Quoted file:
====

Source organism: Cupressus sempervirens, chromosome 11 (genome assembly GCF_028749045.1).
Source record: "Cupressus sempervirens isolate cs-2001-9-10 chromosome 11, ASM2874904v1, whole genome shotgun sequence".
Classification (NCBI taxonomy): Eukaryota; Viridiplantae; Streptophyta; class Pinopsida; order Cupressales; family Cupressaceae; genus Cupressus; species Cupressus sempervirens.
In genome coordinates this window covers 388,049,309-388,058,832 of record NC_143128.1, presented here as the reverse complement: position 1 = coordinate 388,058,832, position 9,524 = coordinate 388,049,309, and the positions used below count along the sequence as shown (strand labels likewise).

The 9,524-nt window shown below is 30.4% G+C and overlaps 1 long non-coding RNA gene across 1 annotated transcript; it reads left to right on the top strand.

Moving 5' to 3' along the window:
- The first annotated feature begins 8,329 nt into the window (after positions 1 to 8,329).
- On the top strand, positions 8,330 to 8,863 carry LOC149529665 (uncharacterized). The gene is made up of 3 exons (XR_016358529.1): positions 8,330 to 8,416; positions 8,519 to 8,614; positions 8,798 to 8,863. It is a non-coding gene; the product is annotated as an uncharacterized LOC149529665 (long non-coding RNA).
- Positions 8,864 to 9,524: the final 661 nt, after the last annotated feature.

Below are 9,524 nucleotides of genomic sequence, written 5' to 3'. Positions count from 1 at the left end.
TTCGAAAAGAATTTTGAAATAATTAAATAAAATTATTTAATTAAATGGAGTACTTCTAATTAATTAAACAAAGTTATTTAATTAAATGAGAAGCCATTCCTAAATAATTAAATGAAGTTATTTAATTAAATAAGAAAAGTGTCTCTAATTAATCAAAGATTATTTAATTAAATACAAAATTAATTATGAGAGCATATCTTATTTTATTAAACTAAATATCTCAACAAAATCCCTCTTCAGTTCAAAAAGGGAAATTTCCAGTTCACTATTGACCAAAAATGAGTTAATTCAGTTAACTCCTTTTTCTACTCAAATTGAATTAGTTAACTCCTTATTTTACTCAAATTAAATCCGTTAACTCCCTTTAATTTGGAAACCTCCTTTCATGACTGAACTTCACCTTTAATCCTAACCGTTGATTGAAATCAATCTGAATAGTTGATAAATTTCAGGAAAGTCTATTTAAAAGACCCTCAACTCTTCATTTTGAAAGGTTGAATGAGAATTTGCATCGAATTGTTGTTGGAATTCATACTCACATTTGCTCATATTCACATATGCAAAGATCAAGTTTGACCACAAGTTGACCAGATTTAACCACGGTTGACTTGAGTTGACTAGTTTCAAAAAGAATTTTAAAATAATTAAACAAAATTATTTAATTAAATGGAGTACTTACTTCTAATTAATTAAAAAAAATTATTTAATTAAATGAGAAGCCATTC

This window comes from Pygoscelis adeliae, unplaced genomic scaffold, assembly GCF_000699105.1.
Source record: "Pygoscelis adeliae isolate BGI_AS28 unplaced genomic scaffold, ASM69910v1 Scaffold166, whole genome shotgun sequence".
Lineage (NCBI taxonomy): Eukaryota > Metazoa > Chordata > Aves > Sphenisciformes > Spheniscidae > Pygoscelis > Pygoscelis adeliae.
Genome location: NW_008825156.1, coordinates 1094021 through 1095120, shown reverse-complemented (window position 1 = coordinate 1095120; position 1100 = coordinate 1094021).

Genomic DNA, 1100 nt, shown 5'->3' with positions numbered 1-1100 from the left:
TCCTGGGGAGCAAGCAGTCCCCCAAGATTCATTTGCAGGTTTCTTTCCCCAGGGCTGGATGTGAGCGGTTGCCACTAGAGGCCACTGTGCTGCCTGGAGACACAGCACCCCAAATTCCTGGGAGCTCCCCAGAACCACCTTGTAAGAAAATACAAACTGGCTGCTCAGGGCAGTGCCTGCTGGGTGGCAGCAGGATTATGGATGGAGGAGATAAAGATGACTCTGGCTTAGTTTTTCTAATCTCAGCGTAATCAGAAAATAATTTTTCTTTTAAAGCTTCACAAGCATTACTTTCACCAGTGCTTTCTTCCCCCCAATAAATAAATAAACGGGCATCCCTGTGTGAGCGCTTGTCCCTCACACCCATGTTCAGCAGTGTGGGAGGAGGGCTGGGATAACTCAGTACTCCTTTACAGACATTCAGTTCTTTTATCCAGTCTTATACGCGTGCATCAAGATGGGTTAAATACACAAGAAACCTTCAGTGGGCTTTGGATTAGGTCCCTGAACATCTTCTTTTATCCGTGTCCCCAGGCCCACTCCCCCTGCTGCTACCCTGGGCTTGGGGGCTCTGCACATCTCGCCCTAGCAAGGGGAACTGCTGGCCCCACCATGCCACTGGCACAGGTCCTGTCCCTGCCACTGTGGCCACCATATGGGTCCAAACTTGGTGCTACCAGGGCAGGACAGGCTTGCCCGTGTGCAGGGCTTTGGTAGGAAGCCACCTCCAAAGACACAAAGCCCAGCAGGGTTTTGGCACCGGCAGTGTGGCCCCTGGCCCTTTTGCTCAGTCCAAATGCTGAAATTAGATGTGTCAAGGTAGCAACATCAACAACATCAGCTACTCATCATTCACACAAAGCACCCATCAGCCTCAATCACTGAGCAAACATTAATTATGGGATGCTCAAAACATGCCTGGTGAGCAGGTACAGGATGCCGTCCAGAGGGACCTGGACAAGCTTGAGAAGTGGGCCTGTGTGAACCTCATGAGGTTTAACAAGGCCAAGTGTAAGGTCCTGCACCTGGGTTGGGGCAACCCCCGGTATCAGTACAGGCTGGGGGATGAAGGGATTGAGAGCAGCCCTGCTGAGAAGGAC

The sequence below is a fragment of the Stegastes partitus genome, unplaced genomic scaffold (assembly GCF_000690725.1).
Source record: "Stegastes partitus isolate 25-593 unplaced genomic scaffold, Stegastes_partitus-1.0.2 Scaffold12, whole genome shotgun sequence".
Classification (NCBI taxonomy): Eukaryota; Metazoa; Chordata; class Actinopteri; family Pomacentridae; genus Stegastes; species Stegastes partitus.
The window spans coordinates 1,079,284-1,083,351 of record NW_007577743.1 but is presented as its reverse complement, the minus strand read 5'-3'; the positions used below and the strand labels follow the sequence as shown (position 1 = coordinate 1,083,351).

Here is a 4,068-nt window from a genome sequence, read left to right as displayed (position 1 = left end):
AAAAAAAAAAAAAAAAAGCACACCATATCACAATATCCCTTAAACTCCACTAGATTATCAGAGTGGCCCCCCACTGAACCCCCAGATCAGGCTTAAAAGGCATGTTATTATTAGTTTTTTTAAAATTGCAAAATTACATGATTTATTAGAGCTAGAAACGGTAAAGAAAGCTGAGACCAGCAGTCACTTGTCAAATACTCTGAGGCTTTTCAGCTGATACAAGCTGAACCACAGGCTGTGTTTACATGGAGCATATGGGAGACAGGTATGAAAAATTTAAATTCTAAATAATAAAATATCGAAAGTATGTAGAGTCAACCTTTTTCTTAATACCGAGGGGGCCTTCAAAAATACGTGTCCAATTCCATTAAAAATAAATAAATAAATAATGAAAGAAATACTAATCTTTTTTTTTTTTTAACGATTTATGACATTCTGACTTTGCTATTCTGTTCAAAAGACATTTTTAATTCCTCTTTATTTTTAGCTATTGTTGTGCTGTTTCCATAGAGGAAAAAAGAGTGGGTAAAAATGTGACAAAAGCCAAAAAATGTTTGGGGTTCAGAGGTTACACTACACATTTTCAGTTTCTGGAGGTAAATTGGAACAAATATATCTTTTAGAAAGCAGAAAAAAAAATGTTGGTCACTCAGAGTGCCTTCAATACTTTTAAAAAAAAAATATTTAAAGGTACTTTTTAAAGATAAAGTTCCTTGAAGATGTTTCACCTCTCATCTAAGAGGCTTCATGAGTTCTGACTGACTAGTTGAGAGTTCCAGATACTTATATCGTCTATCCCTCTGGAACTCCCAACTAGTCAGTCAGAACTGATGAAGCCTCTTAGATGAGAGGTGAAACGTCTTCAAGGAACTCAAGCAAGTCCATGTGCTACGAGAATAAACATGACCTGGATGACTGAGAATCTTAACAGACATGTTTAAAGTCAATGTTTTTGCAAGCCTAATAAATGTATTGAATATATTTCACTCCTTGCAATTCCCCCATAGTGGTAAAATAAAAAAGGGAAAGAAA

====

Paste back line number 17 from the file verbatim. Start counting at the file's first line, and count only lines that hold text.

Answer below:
TCCTGGGGAGCAAGCAGTCCCCCAAGATTCATTTGCAGGTTTCTTTCCCCAGGGCTGGATGTGAGCGGTTGCCACTAGAGGCCACTGTGCTGCCTGGAGACACAGCACCCCAAATTCCTGGGAGCTCCCCAGAACCACCTTGTAAGAAAATACAAACTGGCTGCTCAGGGCAGTGCCTGCTGGGTGGCAGCAGGATTATGGATGGAGGAGATAAAGATGACTCTGGCTTAGTTTTTCTAATCTCAGCGTAATCAGAAAATAATTTTTCTTTTAAAGCTTCACAAGCATTACTTTCACCAGTGCTTTCTTCCCCCCAATAAATAAATAAACGGGCATCCCTGTGTGAGCGCTTGTCCCTCACACCCATGTTCAGCAGTGTGGGAGGAGGGCTGGGATAACTCAGTACTCCTTTACAGACATTCAGTTCTTTTATCCAGTCTTATACGCGTGCATCAAGATGGGTTAAATACACAAGAAACCTTCAGTGGGCTTTGGATTAGGTCCCTGAACATCTTCTTTTATCCGTGTCCCCAGGCCCACTCCCCCTGCTGCTACCCTGGGCTTGGGGGCTCTGCACATCTCGCCCTAGCAAGGGGAACTGCTGGCCCCACCATGCCACTGGCACAGGTCCTGTCCCTGCCACTGTGGCCACCATATGGGTCCAAACTTGGTGCTACCAGGGCAGGACAGGCTTGCCCGTGTGCAGGGCTTTGGTAGGAAGCCACCTCCAAAGACACAAAGCCCAGCAGGGTTTTGGCACCGGCAGTGTGGCCCCTGGCCCTTTTGCTCAGTCCAAATGCTGAAATTAGATGTGTCAAGGTAGCAACATCAACAACATCAGCTACTCATCATTCACACAAAGCACCCATCAGCCTCAATCACTGAGCAAACATTAATTATGGGATGCTCAAAACATGCCTGGTGAGCAGGTACAGGATGCCGTCCAGAGGGACCTGGACAAGCTTGAGAAGTGGGCCTGTGTGAACCTCATGAGGTTTAACAAGGCCAAGTGTAAGGTCCTGCACCTGGGTTGGGGCAACCCCCGGTATCAGTACAGGCTGGGGGATGAAGGGATTGAGAGCAGCCCTGCTGAGAAGGAC